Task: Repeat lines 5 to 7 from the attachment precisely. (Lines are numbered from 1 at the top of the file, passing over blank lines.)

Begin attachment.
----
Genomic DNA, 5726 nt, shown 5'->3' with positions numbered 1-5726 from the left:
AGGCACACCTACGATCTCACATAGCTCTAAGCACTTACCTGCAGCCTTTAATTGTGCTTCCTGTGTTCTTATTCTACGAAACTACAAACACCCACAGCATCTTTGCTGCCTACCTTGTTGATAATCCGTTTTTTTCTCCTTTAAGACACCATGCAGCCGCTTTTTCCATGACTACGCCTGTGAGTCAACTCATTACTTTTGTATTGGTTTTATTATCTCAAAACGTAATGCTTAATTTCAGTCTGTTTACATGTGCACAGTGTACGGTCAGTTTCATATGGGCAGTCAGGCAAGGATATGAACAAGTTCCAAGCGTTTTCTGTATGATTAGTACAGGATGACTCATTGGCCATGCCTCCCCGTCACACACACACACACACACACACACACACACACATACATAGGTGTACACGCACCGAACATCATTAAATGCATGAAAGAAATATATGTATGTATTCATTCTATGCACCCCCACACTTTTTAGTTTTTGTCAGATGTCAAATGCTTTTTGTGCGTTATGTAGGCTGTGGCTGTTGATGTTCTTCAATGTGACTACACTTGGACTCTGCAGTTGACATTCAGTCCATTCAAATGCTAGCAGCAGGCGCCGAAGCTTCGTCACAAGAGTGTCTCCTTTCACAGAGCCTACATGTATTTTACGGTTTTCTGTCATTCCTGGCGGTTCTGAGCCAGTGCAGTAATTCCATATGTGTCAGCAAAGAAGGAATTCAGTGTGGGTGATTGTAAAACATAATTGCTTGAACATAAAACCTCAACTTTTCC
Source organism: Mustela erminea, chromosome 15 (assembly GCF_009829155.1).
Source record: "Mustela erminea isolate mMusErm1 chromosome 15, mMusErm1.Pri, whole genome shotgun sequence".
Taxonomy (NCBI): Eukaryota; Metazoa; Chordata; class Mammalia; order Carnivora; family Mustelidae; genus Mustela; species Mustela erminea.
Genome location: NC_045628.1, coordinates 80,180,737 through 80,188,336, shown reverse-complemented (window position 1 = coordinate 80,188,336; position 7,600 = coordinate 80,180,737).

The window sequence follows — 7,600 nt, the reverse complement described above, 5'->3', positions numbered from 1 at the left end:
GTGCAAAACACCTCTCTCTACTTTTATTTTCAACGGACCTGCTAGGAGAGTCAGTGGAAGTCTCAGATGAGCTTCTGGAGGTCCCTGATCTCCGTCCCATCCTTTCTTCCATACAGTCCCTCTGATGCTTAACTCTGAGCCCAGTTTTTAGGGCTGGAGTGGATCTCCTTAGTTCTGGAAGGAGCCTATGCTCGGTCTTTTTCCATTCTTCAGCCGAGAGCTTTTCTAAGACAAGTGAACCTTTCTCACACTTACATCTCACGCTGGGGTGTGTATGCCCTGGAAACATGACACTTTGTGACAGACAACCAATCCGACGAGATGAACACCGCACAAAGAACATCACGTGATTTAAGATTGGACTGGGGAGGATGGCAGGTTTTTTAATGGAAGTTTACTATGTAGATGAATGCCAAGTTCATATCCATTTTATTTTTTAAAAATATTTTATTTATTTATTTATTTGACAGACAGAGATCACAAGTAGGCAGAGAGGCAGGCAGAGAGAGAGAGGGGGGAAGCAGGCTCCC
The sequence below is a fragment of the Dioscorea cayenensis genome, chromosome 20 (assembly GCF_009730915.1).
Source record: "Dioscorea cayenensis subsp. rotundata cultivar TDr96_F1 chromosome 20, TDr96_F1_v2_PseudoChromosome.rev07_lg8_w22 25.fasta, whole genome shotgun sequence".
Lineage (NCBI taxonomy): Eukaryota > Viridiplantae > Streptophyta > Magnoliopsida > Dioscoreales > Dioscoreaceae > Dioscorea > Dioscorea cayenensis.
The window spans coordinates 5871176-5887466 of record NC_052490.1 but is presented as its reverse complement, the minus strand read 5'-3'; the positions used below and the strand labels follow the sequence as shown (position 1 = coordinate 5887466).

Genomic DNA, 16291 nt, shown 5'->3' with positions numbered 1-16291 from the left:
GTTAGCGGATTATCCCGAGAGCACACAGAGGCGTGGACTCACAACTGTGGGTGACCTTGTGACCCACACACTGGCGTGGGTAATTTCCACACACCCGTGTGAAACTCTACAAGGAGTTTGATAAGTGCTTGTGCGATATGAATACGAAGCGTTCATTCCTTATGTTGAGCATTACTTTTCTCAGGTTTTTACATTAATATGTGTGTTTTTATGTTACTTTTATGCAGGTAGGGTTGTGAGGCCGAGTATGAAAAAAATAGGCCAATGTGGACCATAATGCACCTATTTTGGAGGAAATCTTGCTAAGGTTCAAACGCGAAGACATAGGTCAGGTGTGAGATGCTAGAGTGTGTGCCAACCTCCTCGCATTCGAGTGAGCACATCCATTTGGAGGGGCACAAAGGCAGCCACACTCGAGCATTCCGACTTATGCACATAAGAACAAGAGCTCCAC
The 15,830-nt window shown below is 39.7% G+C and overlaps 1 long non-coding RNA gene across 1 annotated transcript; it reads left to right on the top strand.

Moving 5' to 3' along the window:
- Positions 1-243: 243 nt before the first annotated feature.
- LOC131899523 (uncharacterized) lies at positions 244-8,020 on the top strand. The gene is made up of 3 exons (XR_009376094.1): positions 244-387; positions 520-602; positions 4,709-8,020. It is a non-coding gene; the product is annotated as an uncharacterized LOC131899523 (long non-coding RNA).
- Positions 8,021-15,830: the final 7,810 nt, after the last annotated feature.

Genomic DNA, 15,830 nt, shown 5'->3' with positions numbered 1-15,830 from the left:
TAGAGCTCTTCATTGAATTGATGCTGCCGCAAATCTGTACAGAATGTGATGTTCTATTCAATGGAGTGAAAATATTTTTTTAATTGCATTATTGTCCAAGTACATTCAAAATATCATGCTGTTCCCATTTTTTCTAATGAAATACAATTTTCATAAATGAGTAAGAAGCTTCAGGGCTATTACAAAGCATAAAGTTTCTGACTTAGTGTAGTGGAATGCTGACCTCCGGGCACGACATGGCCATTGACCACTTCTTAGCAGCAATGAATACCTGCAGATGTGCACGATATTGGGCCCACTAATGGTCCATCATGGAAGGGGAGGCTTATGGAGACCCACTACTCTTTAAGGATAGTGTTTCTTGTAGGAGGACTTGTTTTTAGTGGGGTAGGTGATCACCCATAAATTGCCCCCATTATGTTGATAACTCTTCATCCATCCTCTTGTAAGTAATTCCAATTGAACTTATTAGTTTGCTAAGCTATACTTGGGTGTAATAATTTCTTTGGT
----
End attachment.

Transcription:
Taxonomy (NCBI): Eukaryota; Metazoa; Chordata; class Mammalia; order Carnivora; family Mustelidae; genus Mustela; species Mustela erminea.
Genome location: NC_045628.1, coordinates 80,180,737 through 80,188,336, shown reverse-complemented (window position 1 = coordinate 80,188,336; position 7,600 = coordinate 80,180,737).

The window sequence follows — 7,600 nt, the reverse complement described above, 5'->3', positions numbered from 1 at the left end: